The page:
2016 CrimeFest Award Winners

Last Weekend, at Crimefest 2016, the following awards were presented.

The Audible Sounds of Crime Award is for the best unabridged crime audiobook first published in the UK in 2015 in both printed and audio formats, and available for download from audible.co.uk, Britain’s largest provider of downloadable audiobooks. Courtesy of sponsor Audible UK, the winning author and audiobook reader(s) share the £1,000 prize equally and each receives a Bristol Blue Glass commemorative award.

 Paula Hawkins for The Girl on the Train, read by Clare Corbett, India Fisher & Louise Brealey (Random House Audiobooks)

The other nominees are:
Rachel Abbott for Sleep Tight, read by Melody Grove & Andrew Wincott (Whole Story Audiobooks)
Lee Child for Make Me, read by Jeff Harding (Random House Audiobooks)
Harlan Coben for The Stranger, read by Eric Meyers (Orion Publishing Group)
Robert Galbraith for Career of Evil, read by Robert Glenister (Hachette Audio UK)
Stephen King for Finders Keepers, read by Will Patton (Hodder & Stoughton)
David Lagercrantz for The Girl in the Spider’s Web, translated by George Goulding and read by Saul Reichlin (Quercus)
Clare Mackintosh for I Let You Go, read by David Thorpe & Julia Barrie (Hachette Audio)
Ian Rankin for Even Dogs in the Wild, read by James Macpherson (Orion Publishing Group)


The Kobo eDunnit Award is for the best crime fiction ebook first published in both hardcopy and in electronic format in the British Isles in 2015. Courtesy of sponsor Kobo, the winning author receives £500 and a Bristol Blue Glass commemorative award.

 Michael Connelly for The Crossing (Orion Publishing Group) 

The other nominees are:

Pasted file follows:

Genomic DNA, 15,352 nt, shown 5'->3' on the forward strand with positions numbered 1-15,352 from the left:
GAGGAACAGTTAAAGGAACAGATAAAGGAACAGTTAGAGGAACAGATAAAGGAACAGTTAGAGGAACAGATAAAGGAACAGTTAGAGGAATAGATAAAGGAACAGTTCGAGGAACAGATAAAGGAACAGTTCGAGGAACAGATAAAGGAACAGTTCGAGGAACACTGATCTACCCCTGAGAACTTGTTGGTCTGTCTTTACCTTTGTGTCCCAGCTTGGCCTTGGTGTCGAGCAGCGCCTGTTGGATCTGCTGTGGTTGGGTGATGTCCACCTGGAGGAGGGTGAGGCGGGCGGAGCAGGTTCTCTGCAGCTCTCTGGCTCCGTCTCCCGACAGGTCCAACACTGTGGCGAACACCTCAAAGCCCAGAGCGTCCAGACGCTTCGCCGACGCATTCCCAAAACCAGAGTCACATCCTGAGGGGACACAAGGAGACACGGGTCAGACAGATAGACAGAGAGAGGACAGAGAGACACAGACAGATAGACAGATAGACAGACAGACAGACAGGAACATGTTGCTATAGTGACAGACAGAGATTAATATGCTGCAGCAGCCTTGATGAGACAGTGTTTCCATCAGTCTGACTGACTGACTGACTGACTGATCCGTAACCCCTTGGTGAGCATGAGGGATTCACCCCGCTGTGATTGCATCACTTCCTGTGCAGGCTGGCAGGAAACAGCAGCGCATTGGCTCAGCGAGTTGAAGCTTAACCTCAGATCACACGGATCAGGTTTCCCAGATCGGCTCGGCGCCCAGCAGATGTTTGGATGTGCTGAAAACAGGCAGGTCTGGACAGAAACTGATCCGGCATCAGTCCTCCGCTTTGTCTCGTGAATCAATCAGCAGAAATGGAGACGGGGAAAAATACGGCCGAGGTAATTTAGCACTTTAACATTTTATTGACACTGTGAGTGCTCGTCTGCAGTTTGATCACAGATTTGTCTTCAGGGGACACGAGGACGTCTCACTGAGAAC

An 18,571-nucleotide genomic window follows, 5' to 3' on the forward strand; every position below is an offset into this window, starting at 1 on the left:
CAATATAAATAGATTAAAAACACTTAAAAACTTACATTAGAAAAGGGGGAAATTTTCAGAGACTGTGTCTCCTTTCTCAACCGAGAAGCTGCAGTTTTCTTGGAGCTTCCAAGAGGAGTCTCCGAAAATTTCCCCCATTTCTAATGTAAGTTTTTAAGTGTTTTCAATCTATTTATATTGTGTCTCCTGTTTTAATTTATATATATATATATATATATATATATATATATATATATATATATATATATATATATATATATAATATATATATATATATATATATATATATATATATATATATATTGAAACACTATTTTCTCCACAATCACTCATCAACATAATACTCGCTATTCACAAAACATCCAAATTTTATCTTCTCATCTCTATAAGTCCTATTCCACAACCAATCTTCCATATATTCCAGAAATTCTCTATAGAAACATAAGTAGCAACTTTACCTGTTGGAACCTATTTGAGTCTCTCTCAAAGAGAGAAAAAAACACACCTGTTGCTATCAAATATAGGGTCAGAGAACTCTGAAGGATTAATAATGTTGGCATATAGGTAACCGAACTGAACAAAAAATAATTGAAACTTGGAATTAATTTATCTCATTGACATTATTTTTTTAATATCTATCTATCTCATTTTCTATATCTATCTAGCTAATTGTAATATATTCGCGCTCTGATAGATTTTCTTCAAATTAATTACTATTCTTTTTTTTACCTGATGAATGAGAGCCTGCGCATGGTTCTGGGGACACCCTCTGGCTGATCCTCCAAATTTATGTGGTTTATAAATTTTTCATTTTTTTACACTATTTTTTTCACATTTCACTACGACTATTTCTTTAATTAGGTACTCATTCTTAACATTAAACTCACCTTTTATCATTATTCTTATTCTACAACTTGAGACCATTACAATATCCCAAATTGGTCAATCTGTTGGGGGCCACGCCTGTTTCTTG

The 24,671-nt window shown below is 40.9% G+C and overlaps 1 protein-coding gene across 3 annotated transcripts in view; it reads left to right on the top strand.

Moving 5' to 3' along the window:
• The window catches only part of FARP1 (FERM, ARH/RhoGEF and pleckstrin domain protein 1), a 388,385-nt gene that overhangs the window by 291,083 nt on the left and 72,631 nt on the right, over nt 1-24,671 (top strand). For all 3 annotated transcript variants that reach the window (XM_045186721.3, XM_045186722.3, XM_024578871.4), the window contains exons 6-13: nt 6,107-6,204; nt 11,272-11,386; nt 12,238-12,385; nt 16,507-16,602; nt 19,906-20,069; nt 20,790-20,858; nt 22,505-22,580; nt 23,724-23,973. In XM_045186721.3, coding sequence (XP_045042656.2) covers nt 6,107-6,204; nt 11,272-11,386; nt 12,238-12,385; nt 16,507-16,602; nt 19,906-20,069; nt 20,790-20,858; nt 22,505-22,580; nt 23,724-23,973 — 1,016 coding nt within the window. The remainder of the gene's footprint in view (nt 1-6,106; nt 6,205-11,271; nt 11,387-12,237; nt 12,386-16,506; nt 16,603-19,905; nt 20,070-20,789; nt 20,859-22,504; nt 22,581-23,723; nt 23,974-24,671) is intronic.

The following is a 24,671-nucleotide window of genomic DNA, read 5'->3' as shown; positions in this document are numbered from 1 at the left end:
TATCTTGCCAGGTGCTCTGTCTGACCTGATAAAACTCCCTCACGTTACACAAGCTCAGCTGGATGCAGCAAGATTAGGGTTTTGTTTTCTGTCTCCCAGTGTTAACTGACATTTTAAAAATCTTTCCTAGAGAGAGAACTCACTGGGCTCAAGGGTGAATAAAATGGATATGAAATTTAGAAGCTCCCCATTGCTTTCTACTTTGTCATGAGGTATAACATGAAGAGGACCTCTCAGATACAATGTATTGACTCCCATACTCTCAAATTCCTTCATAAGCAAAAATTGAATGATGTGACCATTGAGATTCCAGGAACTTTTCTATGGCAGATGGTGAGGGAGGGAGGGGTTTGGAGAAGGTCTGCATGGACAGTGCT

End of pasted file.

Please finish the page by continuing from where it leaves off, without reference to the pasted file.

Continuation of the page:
Linwood Barclay for Broken Promise (Orion Publishing Group)
Judith Flanders for A Bed of Scorpions (Allison & Busby)
Suzette A. Hill for A Southwold Mystery (Allison & Busby)
Laurie R. King for Dreaming Spies (Allison & Busby)
Jax Miller for Freedom’s Child (HarperCollins)
Denise Mina for Blood, Salt, Water (Orion Publishing Group)
Andrew Taylor for The Silent Boy (HarperCollins)

Eligible titles were submitted by publishers, and a team of British crime fiction reviewers voted to establish the shortlist and the winning title.

The Last Laugh Award is for the best humorous crime novel first published in the British Isles in 2015. The winner receives a Bristol Blue Glass commemorative award.

Christopher Fowler for Bryant & May and the Burning Man (Transworld) 

The other nominees are:
Sascha Arango for The Truth and Other Lies (Simon & Schuster)
Alan Bradley for As Chimney Sweepers Come to Dust (Orion Publishing Group)
Simon Brett for Mrs Pargeter’s Principle (Severn House Publishing)
Elly Griffiths for Smoke and Mirrors (Quercus)
Malcolm Pryce for The Case of the ‘Hail Mary’ Celeste (Bloomsbury)
Mike Ripley for Mr Campion’s Fox (Severn House Publishing)
–Jason Starr for Savage Lane (No Exit Press)


The H.R.F. Keating Award is for the best biographical or critical book related to crime fiction first published in the British Isles in 2015. H.R.F. ‘Harry’ Keating was one of Britain’s most esteemed crime novelists, and a renowned reviewer and writer of books about crime fiction. The winning author receives a commemorative Bristol Blue Glass award.

 Martin Edwards for The Golden Age of Murder (HarperCollins)

Nominees for the H.R.F. Keating Award:
David Stuart Davies & Barry Forshaw for The Sherlock Holmes Book (Dorling Kindersley)
Fergus Fleming for The Man With the Golden Typewriter: Ian Fleming’s James Bond Letters (Bloomsbury)
Barry Forshaw for Crime Uncovered: Detective (Intellect)
Julius Green for Curtain Up: Agatha Christie – A Life in Theatre (HarperCollins)
Maysam Hasam Jaber for Criminal Femmes Fatales in American Hardboiled Crime Fiction (Palgrave Macmillan)
Fiona Peters & Rebecca Stewart for Crime Uncovered: Anti-hero (Intellect)
Adam Sisman for John le Carré: The Biography (Bloomsbury)


CRIMEFEST is honoured to host the presentation of The Petrona Award which was created in the memory of Maxine Clarke by her friends and colleagues. The award celebrates the best of Scandinavian crime fiction.

Jørn Lier Horst for The Caveman, translated by Anne Bruce (Sandstone Press; Norway) 

The other nominees are:
Karin Fossum for The Drowned Boy, translated by Kari Dickson (Harvill Secker; Norway)
Kati Hiekkapelto for The Defenceless, translated by David Hackston (Orenda Books; Finland)
David Lagercrantz for The Girl in the Spider’s Web, translated by George Goulding (MacLehose Press; Sweden)
Hans Olav Lahlum for Satellite People, translated by Kari Dickson (Mantle/Pan Macmillan; Norway)
Antti Tuomainen for Dark As My Heart, translated by Lola Rogers (Harvill Secker; Finland)